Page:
Sacrificing also means giving back to the community, serving others, and helping those who are in need. I regularly do that as a volunteer in many capacities, including at two churches as a lector and lay minister, as a writer for a church newsletter, donating food and clothing for those in need, volunteering as a spiritual leader at my son’s school in activities that assist local families in need, assisting as a parent helper for school activities, organizing food for and delivering it to local families in need during the holiday season, volunteering my time, talents, and efforts in Cub Scouts whenever possible, and giving of my time by volunteering at the local religious-affiliated thrift store. Though my desired, intended, and enjoyed career path in teaching has not proceeded as planned, I am rewarded by being able to give of my time and talents to help and assist others – and, in turn, it is also spiritually, socially, mentally, and emotionally fulfilling for me.
So, what I am most thankful for are God, my son, my family, my friends, and the good, competent, caring professionals who are in my life. Without God, I would be nowhere. With God, I have, maintain, and develop my strong faith, even when things are not going well. I believe that there is a reason for everything, even though I may not know or understand what those reasons are. I also believe that God has our lives mapped out for us, and knows everything that will happen in our lives long before it happens and prior to us even making a choice on what to do.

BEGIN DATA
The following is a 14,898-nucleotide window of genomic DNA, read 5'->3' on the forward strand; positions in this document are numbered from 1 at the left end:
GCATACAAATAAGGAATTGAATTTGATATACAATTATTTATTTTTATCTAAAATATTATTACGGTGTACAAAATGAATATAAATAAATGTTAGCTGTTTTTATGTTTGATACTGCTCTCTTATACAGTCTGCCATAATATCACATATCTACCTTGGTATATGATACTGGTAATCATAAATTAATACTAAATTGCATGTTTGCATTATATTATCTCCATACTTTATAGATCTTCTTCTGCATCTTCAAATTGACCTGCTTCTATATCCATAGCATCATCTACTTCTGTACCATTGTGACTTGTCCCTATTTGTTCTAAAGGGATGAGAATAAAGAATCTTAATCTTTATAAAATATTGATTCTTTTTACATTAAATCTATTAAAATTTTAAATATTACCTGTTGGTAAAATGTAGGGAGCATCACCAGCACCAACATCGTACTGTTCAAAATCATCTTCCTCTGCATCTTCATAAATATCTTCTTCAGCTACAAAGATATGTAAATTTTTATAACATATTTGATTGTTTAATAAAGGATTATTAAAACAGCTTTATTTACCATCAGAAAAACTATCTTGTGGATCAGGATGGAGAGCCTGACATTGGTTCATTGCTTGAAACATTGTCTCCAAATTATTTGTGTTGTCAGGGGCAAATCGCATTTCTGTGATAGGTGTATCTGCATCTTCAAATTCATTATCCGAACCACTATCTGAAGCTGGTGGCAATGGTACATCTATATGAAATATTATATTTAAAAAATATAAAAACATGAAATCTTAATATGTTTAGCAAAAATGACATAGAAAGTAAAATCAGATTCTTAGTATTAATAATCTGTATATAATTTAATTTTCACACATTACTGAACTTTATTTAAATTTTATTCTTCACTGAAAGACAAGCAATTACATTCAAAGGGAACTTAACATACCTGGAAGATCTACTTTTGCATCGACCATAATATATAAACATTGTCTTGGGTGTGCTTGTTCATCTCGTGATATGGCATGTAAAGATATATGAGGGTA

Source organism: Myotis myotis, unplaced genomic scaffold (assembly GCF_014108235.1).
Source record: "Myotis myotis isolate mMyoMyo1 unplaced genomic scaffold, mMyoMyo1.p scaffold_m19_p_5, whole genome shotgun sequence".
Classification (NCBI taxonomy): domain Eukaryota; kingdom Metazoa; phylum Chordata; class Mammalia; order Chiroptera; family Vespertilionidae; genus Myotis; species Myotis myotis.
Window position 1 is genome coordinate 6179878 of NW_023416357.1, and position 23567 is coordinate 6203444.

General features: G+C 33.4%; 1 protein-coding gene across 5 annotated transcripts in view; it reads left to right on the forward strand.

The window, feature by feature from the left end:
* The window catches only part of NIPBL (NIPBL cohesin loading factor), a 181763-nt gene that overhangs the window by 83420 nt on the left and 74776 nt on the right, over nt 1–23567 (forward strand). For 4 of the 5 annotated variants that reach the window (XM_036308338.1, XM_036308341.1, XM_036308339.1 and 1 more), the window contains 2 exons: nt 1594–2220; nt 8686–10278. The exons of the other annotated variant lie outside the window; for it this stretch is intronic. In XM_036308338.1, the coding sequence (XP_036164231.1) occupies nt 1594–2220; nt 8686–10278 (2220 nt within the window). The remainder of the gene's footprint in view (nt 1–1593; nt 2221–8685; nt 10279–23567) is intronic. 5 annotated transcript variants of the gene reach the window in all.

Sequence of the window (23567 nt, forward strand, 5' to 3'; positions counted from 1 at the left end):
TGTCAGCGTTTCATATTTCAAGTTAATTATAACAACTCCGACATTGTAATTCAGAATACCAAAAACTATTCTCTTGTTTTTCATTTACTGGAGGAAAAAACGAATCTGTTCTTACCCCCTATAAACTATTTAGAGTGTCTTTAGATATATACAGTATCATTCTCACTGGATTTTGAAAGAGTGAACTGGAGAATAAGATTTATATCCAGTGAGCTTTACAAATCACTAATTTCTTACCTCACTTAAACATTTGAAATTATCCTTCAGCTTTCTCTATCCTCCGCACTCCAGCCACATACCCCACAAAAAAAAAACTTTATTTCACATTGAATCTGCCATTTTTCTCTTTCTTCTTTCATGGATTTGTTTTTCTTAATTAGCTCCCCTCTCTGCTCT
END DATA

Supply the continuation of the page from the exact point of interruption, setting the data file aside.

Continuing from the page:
I try my best to be thankful to God everyday and for everthing, both good and bad, because I believe there are learning experiences in everything. Of course, it is extremely difficult and challenging to be faced with bad, trying, or traumatic situations, though with God as my strength, I know that goodness, love, and mercy will prevail in some way. With God, for whom I am thankful, I am blessed with the hope and faith that He will guide and show me the best way in which for me to travel.
Thanksgiving is also important in association with my son. I am thankful for my son because he provides me with the greatest meaning in my life, he gives me the strength and fortitude that I need to live and enjoy each day, he fulfills that place within my soul that has the innate need to mother, nurture, care for, and love him. I am thankful for my son because I often believe that he is my reason for being, for living, and for sharing and enjoying the most in life that is possible. I am so moved and thankful to God for my son; he is my heart.
My family are also those for whom I am thankful. Without my family – my parents in particular – I would not be where I am today. When I was in need, it was my parents who were there for me and my son. My parents have been that strong, stable, unyielding rock of strength and persistence throughout my life, showing me that nothing is too great to overcome, that nothing is too great to bear, that nothing is too severe to integrate positively into my life in some way. Having been married now for nearly 50 years, my parents are wonderful role models for me, and for them, I am extremely thankful and indebted.